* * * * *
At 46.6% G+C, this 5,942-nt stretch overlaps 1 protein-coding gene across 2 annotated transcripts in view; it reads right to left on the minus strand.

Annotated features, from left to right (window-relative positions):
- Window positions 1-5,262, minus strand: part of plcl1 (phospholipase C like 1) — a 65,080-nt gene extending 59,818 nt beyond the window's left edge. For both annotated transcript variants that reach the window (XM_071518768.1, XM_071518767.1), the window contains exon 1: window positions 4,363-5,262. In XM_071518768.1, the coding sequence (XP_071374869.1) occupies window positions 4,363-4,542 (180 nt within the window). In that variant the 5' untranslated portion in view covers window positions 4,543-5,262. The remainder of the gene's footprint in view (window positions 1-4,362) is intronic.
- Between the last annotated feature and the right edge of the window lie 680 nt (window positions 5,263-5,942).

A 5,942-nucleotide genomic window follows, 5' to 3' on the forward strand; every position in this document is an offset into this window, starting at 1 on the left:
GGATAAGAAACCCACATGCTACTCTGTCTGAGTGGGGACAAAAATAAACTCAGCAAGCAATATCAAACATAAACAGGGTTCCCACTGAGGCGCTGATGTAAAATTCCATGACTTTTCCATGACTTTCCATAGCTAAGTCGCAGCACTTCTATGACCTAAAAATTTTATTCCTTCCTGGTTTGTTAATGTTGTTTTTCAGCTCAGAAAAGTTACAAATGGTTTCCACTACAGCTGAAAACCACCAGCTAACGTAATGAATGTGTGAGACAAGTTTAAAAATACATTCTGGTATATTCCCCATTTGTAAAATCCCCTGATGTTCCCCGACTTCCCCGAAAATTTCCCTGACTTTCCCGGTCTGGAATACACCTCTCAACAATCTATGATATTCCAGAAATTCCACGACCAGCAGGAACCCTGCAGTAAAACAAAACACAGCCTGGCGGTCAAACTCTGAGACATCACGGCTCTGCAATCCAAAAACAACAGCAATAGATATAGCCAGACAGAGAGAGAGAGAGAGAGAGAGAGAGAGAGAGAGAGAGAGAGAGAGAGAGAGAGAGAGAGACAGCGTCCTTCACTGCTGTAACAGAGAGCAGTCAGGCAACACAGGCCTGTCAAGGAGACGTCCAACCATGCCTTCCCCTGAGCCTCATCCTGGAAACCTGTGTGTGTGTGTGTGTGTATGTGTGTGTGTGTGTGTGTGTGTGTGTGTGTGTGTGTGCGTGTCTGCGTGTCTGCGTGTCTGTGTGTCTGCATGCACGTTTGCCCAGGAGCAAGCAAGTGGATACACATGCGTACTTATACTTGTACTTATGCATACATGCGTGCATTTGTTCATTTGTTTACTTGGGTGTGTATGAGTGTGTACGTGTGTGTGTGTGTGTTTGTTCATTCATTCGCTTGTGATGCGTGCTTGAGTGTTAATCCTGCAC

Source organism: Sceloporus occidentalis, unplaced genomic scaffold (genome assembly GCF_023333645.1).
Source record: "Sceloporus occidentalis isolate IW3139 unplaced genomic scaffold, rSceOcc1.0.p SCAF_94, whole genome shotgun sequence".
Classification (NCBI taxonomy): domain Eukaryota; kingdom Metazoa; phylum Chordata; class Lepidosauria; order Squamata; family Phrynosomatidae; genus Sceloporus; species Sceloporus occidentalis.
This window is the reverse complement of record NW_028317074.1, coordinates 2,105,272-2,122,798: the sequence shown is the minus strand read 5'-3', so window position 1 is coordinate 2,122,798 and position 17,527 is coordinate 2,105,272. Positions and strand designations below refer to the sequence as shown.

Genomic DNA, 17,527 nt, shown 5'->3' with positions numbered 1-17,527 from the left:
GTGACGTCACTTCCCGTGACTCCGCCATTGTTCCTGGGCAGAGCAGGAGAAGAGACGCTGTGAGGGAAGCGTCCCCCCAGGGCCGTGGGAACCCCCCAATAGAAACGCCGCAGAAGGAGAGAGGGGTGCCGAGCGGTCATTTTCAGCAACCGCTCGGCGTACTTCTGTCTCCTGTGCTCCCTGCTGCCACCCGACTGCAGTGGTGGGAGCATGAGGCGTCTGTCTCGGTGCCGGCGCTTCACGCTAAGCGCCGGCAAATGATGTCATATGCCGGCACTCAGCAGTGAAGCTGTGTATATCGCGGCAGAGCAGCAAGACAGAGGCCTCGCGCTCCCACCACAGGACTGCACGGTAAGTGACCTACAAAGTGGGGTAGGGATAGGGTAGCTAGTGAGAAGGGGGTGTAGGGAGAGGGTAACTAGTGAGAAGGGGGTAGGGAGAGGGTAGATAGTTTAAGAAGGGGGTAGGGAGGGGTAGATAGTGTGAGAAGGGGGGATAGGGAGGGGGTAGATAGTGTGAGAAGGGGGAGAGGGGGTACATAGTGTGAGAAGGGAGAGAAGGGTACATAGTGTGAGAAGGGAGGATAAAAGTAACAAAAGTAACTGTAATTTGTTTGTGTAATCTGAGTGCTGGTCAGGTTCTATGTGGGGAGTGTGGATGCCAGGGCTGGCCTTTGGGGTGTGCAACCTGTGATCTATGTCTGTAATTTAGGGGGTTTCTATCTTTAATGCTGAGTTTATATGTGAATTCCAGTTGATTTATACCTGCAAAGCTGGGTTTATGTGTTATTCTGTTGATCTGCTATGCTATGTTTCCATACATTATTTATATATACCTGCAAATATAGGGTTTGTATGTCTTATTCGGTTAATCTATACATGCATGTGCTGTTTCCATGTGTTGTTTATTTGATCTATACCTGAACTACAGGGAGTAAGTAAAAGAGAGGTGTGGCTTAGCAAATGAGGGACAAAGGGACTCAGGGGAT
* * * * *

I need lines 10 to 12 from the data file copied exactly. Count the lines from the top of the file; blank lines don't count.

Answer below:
This window is the reverse complement of record NW_028317074.1, coordinates 2,105,272-2,122,798: the sequence shown is the minus strand read 5'-3', so window position 1 is coordinate 2,122,798 and position 17,527 is coordinate 2,105,272. Positions and strand designations below refer to the sequence as shown.

Genomic DNA, 17,527 nt, shown 5'->3' with positions numbered 1-17,527 from the left:
GTGACGTCACTTCCCGTGACTCCGCCATTGTTCCTGGGCAGAGCAGGAGAAGAGACGCTGTGAGGGAAGCGTCCCCCCAGGGCCGTGGGAACCCCCCAATAGAAACGCCGCAGAAGGAGAGAGGGGTGCCGAGCGGTCATTTTCAGCAACCGCTCGGCGTACTTCTGTCTCCTGTGCTCCCTGCTGCCACCCGACTGCAGTGGTGGGAGCATGAGGCGTCTGTCTCGGTGCCGGCGCTTCACGCTAAGCGCCGGCAAATGATGTCATATGCCGGCACTCAGCAGTGAAGCTGTGTATATCGCGGCAGAGCAGCAAGACAGAGGCCTCGCGCTCCCACCACAGGACTGCACGGTAAGTGACCTACAAAGTGGGGTAGGGATAGGGTAGCTAGTGAGAAGGGGGTGTAGGGAGAGGGTAACTAGTGAGAAGGGGGTAGGGAGAGGGTAGATAGTTTAAGAAGGGGGTAGGGAGGGGTAGATAGTGTGAGAAGGGGGGATAGGGAGGGGGTAGATAGTGTGAGAAGGGGGAGAGGGGGTACATAGTGTGAGAAGGGAGAGAAGGGTACATAGTGTGAGAAGGGAGGATAAAAGTAACAAAAGTAACTGTAATTTGTTTGTGTAATCTGAGTGCTGGTCAGGTTCTATGTGGGGAGTGTGGATGCCAGGGCTGGCCTTTGGGGTGTGCAACCTGTGATCTATGTCTGTAATTTAGGGGGTTTCTATCTTTAATGCTGAGTTTATATGTGAATTCCAGTTGATTTATACCTGCAAAGCTGGGTTTATGTGTTATTCTGTTGATCTGCTATGCTATGTTTCCATACATTATTTATATATACCTGCAAATATAGGGTTTGTATGTCTTATTCGGTTAATCTATACATGCATGTGCTGTTTCCATGTGTTGTTTATTTGATCTATACCTGAACTACAGGGAGTAAGTAAAAGAGAGGTGTGGCTTAGCAAATGAGGGACAAAGGGACTCAGGGGAT